“And all the stars that never were, are parking cars and pumping gas.”
So, was Fergus correct?
After he left, Pierre played for Nottingham Forest, Vitesse Arnhem, Benfica, Feyenoord, Fenerbache, NAC Breda (again) and Feyenoord for a second spell. His display cabinet has a Scottish Cup, English Championship, two Turkish Leagues and an UEFA Cup medal, which was won when he was at peak van Hooijdonk, free-kicking his way round Europe. He celebrated 335 goals with team-mates (well, not one at Nottingham Forest when none of his team-mates celebrated with him) and has a drawer full of personal accolades.
The void is the way his Celtic career ended. He was a star who could have been a contender but it was all arguments and sulking on the bench. He had a season that made us dream and realise that picking up promising players from the Netherlands was good business. McCann’s quoting of the David and Bacharach penned hit was an apt summing up of his time at our club.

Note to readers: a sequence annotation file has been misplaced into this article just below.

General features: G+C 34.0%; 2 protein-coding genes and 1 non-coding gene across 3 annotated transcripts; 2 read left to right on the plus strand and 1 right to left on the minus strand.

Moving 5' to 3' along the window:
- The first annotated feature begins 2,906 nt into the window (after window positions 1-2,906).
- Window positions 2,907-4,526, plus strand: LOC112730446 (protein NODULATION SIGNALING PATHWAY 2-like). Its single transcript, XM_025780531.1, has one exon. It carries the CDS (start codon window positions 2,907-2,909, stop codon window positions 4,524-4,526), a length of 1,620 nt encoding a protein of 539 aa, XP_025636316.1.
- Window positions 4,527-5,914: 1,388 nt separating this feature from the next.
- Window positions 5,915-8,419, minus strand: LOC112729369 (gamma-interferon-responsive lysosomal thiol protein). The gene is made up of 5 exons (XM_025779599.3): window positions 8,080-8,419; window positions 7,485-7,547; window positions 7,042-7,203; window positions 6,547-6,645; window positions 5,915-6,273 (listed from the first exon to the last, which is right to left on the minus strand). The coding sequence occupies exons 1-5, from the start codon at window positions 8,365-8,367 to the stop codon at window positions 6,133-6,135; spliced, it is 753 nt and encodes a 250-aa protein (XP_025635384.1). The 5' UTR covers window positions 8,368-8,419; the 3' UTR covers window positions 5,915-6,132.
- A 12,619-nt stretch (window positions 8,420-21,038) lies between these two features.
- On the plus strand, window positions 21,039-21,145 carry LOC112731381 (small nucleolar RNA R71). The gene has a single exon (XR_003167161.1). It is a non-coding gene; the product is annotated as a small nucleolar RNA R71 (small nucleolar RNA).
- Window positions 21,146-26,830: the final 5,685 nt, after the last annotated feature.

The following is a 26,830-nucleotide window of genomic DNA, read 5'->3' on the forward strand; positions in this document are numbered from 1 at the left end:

So, as the ball hung in the Hampden air on the 27 May 1995, it wasn’t a story or a memory. It was just a ball in the air. It wasn’t until Pierre arrived with the smoothness of an of expensive watch, skimming seconds, directing the ball into the net, it became a moment – not of luck but of talent.
Steve Sutherland’s phone call was Tosh McKinlays cross. ‘Grand Prix’ was the talent that made the phone call a moment. Life is all about fate but hard work and talent can make fate far easier to come your way.
Kevin GrahamWatch the creator and cast of Bend it like Brattbakk with A Celtic State of Mind